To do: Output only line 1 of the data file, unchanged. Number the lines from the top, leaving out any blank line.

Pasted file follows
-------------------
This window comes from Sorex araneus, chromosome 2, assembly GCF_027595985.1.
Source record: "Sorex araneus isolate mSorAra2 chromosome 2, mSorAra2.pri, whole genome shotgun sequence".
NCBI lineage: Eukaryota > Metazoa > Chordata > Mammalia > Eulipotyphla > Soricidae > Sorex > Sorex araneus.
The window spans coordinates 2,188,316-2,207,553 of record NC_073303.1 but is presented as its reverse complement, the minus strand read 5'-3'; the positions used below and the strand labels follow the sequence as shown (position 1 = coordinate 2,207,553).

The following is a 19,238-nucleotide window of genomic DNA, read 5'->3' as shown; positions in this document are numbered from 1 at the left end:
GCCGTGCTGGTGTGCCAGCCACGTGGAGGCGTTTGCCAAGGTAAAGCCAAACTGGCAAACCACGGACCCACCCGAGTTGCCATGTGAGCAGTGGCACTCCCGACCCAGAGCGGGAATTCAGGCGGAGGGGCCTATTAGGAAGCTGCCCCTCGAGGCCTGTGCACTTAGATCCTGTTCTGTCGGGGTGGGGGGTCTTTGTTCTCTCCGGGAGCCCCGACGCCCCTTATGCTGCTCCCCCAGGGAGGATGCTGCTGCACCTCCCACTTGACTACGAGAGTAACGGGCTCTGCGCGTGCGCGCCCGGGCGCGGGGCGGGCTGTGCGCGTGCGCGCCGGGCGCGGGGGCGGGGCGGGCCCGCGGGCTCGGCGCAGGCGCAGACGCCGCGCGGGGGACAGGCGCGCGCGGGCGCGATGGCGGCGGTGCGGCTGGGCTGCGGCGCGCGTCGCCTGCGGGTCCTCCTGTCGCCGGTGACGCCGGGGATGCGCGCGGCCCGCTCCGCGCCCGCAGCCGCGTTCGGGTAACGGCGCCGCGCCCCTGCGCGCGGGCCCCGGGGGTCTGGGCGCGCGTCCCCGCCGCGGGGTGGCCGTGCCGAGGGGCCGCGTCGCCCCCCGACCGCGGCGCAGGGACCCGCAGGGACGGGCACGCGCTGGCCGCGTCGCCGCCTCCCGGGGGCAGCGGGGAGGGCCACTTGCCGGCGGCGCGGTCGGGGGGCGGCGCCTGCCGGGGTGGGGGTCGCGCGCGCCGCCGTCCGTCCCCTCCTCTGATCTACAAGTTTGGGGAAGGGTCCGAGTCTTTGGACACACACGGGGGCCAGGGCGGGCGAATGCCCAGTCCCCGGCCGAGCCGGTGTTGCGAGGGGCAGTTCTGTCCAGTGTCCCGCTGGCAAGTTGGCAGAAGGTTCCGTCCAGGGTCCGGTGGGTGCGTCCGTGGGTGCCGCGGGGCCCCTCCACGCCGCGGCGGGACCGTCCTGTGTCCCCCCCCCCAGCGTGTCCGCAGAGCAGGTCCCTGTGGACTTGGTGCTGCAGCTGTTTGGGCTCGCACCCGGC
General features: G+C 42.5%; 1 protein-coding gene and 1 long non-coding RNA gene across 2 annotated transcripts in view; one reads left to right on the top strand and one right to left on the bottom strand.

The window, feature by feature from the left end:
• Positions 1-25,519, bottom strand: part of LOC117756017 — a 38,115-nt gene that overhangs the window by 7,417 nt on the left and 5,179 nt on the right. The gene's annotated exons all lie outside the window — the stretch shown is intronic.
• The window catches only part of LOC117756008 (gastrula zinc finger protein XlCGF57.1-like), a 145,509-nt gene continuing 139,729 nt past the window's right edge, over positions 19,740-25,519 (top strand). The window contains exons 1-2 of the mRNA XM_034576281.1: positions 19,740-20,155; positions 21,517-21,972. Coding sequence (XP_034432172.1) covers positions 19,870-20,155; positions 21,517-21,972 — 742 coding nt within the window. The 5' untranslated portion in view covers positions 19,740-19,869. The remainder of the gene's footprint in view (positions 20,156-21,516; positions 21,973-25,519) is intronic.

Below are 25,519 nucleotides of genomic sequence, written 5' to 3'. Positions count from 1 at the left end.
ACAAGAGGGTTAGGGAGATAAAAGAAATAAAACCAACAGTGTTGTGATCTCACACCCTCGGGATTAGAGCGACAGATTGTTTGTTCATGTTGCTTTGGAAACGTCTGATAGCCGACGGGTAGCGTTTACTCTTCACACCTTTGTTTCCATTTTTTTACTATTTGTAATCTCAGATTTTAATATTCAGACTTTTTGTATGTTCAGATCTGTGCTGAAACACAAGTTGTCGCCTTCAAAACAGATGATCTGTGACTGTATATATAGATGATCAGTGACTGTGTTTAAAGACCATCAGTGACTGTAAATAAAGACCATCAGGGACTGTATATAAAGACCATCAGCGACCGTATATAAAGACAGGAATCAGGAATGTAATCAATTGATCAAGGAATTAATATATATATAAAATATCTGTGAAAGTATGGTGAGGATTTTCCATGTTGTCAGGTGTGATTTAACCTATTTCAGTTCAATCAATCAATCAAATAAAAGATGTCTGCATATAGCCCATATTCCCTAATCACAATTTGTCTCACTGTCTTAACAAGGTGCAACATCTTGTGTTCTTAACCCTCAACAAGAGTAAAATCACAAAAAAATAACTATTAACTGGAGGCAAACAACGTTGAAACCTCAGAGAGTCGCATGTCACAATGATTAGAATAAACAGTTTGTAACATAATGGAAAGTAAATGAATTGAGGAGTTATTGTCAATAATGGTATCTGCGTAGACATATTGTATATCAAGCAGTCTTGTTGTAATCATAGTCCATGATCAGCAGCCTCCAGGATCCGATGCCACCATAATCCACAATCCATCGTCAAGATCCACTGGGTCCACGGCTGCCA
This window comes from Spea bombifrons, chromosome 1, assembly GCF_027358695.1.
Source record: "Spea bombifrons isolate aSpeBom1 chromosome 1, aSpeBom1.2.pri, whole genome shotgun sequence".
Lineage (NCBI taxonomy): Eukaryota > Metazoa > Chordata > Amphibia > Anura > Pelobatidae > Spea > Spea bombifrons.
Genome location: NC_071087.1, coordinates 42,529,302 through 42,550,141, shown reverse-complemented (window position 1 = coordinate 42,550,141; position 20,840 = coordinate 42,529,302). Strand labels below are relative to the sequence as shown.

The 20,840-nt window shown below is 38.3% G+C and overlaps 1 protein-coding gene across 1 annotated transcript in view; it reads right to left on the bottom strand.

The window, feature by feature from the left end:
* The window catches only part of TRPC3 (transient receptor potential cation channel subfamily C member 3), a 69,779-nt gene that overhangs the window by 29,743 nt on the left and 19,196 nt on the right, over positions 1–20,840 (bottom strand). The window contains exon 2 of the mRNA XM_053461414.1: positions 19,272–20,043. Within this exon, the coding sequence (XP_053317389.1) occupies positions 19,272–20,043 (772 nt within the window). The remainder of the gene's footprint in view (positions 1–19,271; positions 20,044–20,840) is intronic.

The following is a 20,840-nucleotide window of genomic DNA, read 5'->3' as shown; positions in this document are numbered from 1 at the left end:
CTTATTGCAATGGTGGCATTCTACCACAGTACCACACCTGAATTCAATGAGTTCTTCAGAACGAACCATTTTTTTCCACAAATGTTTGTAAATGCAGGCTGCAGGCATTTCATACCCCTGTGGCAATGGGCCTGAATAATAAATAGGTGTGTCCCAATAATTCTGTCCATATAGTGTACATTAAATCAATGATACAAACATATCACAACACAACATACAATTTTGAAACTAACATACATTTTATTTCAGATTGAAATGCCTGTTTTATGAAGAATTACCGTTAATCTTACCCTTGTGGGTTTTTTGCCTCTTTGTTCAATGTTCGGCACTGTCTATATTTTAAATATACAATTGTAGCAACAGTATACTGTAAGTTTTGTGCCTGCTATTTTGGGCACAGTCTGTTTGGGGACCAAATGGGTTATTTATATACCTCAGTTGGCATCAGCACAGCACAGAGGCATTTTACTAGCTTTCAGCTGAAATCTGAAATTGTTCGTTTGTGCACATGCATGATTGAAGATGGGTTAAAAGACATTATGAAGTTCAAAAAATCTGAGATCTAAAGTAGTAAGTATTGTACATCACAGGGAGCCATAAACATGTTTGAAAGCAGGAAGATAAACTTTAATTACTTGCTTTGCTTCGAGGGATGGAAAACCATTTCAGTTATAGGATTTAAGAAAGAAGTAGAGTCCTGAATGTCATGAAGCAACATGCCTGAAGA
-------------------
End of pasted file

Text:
This window comes from Sorex araneus, chromosome 2, assembly GCF_027595985.1.